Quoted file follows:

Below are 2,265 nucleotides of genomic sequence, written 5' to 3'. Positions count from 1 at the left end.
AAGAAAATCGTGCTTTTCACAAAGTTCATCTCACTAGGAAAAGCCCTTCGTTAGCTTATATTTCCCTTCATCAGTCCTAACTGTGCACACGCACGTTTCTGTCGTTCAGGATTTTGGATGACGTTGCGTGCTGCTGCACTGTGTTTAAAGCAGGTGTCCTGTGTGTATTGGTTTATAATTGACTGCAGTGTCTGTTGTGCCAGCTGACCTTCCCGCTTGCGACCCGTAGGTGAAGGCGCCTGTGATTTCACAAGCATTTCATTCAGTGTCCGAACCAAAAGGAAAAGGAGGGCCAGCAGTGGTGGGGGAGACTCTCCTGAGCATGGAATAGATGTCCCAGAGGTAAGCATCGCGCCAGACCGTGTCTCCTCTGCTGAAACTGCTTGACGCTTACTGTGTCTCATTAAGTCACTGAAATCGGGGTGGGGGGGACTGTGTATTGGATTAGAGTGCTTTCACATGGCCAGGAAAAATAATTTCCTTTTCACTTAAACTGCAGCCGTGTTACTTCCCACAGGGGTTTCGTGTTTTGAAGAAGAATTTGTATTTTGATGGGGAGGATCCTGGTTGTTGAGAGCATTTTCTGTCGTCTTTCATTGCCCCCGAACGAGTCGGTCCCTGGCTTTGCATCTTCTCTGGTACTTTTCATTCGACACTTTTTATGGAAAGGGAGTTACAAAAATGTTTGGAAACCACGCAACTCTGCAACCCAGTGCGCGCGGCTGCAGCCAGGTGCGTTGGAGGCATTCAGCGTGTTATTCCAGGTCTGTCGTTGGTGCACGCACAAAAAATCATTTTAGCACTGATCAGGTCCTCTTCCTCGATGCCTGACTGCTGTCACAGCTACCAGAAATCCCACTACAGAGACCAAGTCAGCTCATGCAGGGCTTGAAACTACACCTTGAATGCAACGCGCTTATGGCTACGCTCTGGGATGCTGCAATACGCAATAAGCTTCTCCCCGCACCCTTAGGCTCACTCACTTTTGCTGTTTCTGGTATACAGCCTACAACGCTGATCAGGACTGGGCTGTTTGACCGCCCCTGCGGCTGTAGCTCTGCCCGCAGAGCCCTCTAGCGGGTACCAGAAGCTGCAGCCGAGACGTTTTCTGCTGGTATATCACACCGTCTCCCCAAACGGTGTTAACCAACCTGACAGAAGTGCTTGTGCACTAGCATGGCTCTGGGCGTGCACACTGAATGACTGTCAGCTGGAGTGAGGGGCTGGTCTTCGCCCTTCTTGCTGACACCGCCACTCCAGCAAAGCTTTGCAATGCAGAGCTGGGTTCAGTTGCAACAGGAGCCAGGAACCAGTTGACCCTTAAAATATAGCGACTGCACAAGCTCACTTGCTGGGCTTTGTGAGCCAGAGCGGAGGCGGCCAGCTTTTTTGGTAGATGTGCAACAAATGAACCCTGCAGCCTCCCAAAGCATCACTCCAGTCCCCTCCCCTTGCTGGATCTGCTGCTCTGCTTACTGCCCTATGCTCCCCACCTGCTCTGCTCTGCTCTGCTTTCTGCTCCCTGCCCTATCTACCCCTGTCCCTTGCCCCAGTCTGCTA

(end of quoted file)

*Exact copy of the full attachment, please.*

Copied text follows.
Below are 2,265 nucleotides of genomic sequence, written 5' to 3'. Positions count from 1 at the left end.
AAGAAAATCGTGCTTTTCACAAAGTTCATCTCACTAGGAAAAGCCCTTCGTTAGCTTATATTTCCCTTCATCAGTCCTAACTGTGCACACGCACGTTTCTGTCGTTCAGGATTTTGGATGACGTTGCGTGCTGCTGCACTGTGTTTAAAGCAGGTGTCCTGTGTGTATTGGTTTATAATTGACTGCAGTGTCTGTTGTGCCAGCTGACCTTCCCGCTTGCGACCCGTAGGTGAAGGCGCCTGTGATTTCACAAGCATTTCATTCAGTGTCCGAACCAAAAGGAAAAGGAGGGCCAGCAGTGGTGGGGGAGACTCTCCTGAGCATGGAATAGATGTCCCAGAGGTAAGCATCGCGCCAGACCGTGTCTCCTCTGCTGAAACTGCTTGACGCTTACTGTGTCTCATTAAGTCACTGAAATCGGGGTGGGGGGGACTGTGTATTGGATTAGAGTGCTTTCACATGGCCAGGAAAAATAATTTCCTTTTCACTTAAACTGCAGCCGTGTTACTTCCCACAGGGGTTTCGTGTTTTGAAGAAGAATTTGTATTTTGATGGGGAGGATCCTGGTTGTTGAGAGCATTTTCTGTCGTCTTTCATTGCCCCCGAACGAGTCGGTCCCTGGCTTTGCATCTTCTCTGGTACTTTTCATTCGACACTTTTTATGGAAAGGGAGTTACAAAAATGTTTGGAAACCACGCAACTCTGCAACCCAGTGCGCGCGGCTGCAGCCAGGTGCGTTGGAGGCATTCAGCGTGTTATTCCAGGTCTGTCGTTGGTGCACGCACAAAAAATCATTTTAGCACTGATCAGGTCCTCTTCCTCGATGCCTGACTGCTGTCACAGCTACCAGAAATCCCACTACAGAGACCAAGTCAGCTCATGCAGGGCTTGAAACTACACCTTGAATGCAACGCGCTTATGGCTACGCTCTGGGATGCTGCAATACGCAATAAGCTTCTCCCCGCACCCTTAGGCTCACTCACTTTTGCTGTTTCTGGTATACAGCCTACAACGCTGATCAGGACTGGGCTGTTTGACCGCCCCTGCGGCTGTAGCTCTGCCCGCAGAGCCCTCTAGCGGGTACCAGAAGCTGCAGCCGAGACGTTTTCTGCTGGTATATCACACCGTCTCCCCAAACGGTGTTAACCAACCTGACAGAAGTGCTTGTGCACTAGCATGGCTCTGGGCGTGCACACTGAATGACTGTCAGCTGGAGTGAGGGGCTGGTCTTCGCCCTTCTTGCTGACACCGCCACTCCAGCAAAGCTTTGCAATGCAGAGCTGGGTTCAGTTGCAACAGGAGCCAGGAACCAGTTGACCCTTAAAATATAGCGACTGCACAAGCTCACTTGCTGGGCTTTGTGAGCCAGAGCGGAGGCGGCCAGCTTTTTTGGTAGATGTGCAACAAATGAACCCTGCAGCCTCCCAAAGCATCACTCCAGTCCCCTCCCCTTGCTGGATCTGCTGCTCTGCTTACTGCCCTATGCTCCCCACCTGCTCTGCTCTGCTCTGCTTTCTGCTCCCTGCCCTATCTACCCCTGTCCCTTGCCCCAGTCTGCTA